M-4 Polar Pattern and Energy Response of Transients in Multiway LoudspeakersJuha Backman, Nokia, Espoo, Finland
The one-cycle time offset between the high-pass and low-pass sections typical to symmetrical constant-amplitude crossover networks implies that the polar pattern is controlled by a single driver (or driver group) during the onset and end of a sharp transient. This implies that the ratio of overall radiated energy to the input energy near the crossover frequency depends on the duration of the transient, which again affects the sound pressure in a reverberant field.
M-5 Near-Field Beam Forming in Security Relevant Work Spaces Using a Set of Linear Loudspeaker Arrays—Roman Beigelbeck1, Heinrich Pichler2
Vienna University of Technology, Vienna, Austria
Consultant, Vienna, Austria
In security-relevant work spaces, such as air traffic control rooms, near-field beam forming in small spaces is an important task. In this paper a sound design based on a set of n-linear loudspeaker arrays where each consists of m-elliptic loudspeakers is investigated from a mathematical point of view. Based on these results, optimized array parameters are determined and useful approximations are developed. Three-dimensional near-field directional diagrams of the sound pressure in front of the arrays are shown to visualize the sound field. These diagrams are plotted and evaluated for different frequencies and distances of the field point, in addition to variations in the control signal phases and amplitudes. Finally, these theoretical values are compared with practical results.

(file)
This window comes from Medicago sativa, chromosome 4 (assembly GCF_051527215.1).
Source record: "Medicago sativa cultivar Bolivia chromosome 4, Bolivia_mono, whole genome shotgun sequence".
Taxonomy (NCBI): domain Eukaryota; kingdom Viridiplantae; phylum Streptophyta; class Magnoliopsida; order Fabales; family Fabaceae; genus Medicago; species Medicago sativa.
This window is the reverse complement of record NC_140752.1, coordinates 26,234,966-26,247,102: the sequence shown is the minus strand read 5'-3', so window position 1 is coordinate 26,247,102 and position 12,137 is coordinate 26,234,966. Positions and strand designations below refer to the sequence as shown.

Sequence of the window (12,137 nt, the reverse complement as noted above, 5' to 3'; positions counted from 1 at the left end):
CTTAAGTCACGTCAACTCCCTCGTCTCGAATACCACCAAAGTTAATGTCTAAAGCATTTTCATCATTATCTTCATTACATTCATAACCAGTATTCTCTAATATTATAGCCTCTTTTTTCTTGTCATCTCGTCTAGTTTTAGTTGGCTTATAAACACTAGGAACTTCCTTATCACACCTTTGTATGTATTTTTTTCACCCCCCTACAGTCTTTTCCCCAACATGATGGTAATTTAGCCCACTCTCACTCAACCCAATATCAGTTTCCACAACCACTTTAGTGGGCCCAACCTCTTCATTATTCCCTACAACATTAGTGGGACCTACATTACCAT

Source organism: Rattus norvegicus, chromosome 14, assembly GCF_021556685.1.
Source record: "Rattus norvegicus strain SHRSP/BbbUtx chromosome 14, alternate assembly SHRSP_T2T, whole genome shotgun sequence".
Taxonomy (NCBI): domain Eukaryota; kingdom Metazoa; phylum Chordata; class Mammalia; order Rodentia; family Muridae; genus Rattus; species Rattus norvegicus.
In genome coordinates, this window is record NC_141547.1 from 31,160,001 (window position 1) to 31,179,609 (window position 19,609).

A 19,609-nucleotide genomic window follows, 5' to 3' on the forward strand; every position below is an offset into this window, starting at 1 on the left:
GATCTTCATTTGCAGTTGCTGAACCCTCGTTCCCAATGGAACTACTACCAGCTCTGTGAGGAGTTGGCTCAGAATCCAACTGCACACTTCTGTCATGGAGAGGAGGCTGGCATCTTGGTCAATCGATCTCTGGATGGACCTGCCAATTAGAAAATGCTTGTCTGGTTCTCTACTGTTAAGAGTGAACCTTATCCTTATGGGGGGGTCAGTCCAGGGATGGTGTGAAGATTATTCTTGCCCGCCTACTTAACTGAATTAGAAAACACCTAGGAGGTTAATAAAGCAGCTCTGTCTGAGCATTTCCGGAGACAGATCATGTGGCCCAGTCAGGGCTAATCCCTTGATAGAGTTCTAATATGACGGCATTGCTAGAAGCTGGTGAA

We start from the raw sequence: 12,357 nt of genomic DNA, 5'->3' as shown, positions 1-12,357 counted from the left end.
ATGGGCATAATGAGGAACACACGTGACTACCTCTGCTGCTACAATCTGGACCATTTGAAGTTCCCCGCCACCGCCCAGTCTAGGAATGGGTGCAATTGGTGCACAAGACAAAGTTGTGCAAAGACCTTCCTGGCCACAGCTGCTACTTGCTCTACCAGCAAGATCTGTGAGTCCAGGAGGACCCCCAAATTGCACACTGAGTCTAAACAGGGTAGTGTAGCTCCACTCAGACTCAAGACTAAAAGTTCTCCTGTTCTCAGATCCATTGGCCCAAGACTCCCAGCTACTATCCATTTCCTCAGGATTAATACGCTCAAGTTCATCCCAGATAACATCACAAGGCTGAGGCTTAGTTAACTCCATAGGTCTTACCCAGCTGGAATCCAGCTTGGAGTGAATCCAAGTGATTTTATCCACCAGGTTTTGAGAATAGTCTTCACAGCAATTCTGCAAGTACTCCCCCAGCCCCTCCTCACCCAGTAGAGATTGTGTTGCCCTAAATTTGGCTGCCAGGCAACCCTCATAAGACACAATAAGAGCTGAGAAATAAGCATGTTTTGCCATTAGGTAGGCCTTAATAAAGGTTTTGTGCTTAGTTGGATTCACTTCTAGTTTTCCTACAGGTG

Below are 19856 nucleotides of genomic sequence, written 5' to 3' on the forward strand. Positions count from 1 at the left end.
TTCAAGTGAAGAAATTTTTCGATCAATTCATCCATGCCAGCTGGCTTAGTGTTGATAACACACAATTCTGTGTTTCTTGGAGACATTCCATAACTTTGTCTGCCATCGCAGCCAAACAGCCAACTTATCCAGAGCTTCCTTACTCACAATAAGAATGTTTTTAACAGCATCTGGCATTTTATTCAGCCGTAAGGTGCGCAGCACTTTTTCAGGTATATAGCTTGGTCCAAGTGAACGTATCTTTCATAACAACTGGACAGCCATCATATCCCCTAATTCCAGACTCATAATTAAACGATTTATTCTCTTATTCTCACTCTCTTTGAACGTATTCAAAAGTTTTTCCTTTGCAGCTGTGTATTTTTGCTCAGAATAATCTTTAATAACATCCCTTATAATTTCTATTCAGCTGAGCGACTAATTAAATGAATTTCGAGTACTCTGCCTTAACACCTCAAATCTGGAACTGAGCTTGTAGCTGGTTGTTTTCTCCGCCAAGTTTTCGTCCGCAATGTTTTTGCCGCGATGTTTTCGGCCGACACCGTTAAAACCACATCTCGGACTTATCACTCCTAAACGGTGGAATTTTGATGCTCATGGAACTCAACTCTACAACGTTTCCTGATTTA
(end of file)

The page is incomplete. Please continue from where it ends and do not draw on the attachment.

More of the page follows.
M-6 A Multiple Regression Model for Predicting Loudspeaker Preference Using Objective Measurements: Part I—Listening Test Results—Sean Olive, Harman International Industries, Inc., Northridge, CA, USA
Part I of this paper presents the objective measurements and listening test results on 13 loudspeakers rated according to preference, spectral balance, and distortion. In Part II the data provides the framework for the development and verification of a multiple regression model that predicts listeners’ preferences based on objective measurements. We review relevant predictive models and test one model currently used by Consumers Union (CU), a consumer product testing organization in the United States. There is no correlation between listeners’ loudspeaker preference ratings and CU’s predicted accuracy scores (r = 0.05; p = .81). As the CU model is based largely on the loudspeaker’s 1/3-octave sound power response, we conclude that measured sound power, alone, cannot accurately predict its perceived sound quality.